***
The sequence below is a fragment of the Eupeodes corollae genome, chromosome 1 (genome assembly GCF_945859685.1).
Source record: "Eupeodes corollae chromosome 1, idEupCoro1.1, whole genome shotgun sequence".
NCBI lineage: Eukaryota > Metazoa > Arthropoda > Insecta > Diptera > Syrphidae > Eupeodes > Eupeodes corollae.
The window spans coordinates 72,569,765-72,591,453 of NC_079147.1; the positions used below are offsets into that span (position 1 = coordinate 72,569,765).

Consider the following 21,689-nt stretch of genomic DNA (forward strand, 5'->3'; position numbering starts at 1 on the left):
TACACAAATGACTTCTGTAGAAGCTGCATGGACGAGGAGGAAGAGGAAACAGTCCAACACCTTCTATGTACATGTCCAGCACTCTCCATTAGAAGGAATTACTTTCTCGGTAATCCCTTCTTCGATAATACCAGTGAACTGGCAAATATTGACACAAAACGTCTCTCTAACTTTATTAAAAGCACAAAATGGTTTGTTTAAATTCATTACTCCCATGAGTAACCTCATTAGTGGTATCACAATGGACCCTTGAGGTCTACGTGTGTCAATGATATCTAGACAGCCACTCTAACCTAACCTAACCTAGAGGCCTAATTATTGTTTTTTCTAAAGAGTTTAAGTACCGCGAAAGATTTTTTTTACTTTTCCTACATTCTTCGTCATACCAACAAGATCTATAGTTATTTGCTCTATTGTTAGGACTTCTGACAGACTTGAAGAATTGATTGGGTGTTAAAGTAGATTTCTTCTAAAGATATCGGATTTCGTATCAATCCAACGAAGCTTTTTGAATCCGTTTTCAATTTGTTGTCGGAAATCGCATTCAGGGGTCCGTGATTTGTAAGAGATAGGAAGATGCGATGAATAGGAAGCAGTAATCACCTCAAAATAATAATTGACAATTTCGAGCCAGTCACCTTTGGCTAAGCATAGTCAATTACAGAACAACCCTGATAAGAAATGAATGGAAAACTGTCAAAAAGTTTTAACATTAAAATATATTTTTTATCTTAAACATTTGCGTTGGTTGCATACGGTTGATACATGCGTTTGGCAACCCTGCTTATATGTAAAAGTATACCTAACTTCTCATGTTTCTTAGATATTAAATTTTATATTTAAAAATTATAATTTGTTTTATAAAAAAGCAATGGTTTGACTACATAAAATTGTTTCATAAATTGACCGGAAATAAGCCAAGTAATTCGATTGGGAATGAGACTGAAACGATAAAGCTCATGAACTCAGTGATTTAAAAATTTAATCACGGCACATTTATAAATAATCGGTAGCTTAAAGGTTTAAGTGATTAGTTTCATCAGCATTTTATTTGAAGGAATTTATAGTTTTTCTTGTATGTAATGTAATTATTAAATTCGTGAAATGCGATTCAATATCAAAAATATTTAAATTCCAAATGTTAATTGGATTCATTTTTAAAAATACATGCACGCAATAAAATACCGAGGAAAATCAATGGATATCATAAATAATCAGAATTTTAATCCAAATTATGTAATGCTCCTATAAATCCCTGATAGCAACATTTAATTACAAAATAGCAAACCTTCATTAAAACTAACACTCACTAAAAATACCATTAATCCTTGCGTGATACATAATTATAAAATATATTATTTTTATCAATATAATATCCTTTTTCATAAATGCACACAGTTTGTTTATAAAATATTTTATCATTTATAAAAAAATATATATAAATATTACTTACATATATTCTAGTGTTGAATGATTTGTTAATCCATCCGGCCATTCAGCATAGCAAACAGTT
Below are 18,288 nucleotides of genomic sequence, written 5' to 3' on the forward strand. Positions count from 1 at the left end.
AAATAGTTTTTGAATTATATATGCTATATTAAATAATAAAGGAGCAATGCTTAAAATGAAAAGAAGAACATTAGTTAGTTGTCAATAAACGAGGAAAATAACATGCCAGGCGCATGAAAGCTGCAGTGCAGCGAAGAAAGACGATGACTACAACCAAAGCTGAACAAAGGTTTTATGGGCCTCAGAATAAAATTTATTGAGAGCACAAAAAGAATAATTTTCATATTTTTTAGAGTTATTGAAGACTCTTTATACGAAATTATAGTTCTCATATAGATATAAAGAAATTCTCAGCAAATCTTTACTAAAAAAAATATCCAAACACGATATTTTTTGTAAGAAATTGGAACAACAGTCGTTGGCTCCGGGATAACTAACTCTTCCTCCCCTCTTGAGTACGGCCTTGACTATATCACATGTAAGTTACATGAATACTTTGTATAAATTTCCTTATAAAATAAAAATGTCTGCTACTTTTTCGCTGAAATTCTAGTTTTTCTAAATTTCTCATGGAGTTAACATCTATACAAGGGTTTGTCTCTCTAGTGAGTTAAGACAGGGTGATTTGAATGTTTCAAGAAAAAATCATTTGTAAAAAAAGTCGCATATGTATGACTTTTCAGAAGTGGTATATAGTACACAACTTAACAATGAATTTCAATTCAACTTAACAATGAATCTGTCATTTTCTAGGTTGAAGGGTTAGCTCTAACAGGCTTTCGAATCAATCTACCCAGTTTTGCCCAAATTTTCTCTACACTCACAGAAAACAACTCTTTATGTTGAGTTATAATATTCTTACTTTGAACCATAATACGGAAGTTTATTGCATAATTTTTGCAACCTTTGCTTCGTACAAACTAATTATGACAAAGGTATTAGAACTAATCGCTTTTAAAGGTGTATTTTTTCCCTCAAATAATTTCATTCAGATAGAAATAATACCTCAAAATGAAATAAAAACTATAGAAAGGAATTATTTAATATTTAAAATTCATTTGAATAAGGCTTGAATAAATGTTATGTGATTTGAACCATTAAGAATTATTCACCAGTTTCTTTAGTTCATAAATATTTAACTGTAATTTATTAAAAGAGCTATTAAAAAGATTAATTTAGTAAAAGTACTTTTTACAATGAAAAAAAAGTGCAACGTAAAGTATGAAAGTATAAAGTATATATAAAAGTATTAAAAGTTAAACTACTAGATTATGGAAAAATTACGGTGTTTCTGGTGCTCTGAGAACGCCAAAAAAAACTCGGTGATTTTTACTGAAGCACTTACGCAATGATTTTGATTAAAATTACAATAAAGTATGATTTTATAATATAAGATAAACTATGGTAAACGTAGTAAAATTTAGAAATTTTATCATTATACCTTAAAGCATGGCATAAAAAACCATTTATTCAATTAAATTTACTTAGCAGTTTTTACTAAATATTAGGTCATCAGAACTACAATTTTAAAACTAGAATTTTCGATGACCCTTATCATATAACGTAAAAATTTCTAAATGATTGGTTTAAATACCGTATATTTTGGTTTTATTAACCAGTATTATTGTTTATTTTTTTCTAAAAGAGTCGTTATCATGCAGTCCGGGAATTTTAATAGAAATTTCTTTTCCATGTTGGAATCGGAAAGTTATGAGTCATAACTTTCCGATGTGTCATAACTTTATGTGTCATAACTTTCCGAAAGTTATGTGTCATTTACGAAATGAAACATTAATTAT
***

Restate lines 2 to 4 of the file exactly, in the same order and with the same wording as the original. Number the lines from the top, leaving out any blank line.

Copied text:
Source record: "Eupeodes corollae chromosome 1, idEupCoro1.1, whole genome shotgun sequence".
NCBI lineage: Eukaryota > Metazoa > Arthropoda > Insecta > Diptera > Syrphidae > Eupeodes > Eupeodes corollae.
The window spans coordinates 72,569,765-72,591,453 of NC_079147.1; the positions used below are offsets into that span (position 1 = coordinate 72,569,765).